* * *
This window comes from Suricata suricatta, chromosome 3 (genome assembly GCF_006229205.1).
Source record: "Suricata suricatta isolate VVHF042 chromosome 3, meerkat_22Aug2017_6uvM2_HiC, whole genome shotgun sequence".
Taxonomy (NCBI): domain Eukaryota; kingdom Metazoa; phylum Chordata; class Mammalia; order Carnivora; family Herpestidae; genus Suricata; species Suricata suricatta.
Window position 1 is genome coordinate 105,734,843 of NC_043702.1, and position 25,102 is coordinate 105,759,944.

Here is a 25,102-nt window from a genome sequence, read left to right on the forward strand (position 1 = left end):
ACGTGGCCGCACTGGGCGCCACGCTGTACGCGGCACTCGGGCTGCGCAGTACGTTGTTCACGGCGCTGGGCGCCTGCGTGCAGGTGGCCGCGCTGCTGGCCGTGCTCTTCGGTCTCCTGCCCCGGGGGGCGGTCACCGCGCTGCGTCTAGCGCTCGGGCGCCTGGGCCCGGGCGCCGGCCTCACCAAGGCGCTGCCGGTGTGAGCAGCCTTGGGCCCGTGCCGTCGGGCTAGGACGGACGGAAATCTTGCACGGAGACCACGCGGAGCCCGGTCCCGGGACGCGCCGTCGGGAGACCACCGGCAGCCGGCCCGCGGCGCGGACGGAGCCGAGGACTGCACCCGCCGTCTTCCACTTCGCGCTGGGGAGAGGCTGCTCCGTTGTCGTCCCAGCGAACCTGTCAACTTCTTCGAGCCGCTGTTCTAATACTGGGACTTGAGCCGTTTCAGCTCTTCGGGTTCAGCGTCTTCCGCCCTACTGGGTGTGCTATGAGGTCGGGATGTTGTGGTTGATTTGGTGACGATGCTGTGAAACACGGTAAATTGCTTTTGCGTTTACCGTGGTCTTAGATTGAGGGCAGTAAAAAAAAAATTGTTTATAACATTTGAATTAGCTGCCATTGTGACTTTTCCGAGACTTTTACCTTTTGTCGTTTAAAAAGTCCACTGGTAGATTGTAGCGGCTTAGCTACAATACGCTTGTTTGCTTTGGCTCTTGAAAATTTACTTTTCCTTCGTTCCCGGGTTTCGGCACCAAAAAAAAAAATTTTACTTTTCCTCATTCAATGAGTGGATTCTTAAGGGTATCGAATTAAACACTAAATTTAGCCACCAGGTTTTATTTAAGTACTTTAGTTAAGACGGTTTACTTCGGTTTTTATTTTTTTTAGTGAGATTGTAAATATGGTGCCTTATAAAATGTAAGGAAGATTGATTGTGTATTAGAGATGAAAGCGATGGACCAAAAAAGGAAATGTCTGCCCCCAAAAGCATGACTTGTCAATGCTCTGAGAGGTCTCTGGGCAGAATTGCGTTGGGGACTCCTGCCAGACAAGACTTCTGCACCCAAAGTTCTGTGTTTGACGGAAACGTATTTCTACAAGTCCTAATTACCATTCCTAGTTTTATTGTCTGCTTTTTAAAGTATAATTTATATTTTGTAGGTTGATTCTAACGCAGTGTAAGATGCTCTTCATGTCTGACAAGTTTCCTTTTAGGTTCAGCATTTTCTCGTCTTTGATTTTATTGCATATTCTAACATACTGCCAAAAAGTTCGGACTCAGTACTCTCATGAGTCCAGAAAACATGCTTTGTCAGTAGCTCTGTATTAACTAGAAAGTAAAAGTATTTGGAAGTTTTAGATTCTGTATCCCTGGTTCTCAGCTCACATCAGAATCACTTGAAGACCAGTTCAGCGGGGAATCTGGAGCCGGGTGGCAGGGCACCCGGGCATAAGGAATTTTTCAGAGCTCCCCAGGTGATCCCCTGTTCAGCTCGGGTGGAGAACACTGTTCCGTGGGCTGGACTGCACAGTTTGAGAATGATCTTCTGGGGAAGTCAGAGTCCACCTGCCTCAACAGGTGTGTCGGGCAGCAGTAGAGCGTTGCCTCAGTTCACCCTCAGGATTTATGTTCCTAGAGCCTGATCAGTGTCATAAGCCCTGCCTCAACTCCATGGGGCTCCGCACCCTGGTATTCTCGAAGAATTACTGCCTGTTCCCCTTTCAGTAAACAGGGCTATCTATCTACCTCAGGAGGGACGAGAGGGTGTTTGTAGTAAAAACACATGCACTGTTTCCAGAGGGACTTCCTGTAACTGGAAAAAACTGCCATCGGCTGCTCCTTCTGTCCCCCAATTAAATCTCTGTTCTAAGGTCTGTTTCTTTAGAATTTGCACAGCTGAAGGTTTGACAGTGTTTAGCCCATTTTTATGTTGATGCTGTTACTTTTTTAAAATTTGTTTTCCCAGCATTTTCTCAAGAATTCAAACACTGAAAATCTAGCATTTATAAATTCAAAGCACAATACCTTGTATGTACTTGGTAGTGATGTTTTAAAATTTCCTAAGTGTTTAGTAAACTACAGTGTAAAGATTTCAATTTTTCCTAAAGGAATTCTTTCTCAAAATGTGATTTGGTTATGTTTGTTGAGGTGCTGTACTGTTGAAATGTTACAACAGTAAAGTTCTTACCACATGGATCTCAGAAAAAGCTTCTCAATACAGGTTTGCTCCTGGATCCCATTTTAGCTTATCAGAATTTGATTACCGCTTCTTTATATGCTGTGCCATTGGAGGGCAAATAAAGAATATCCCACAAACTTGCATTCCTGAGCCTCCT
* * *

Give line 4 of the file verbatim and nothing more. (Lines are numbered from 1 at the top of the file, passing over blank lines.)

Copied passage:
Window position 1 is genome coordinate 105,734,843 of NC_043702.1, and position 25,102 is coordinate 105,759,944.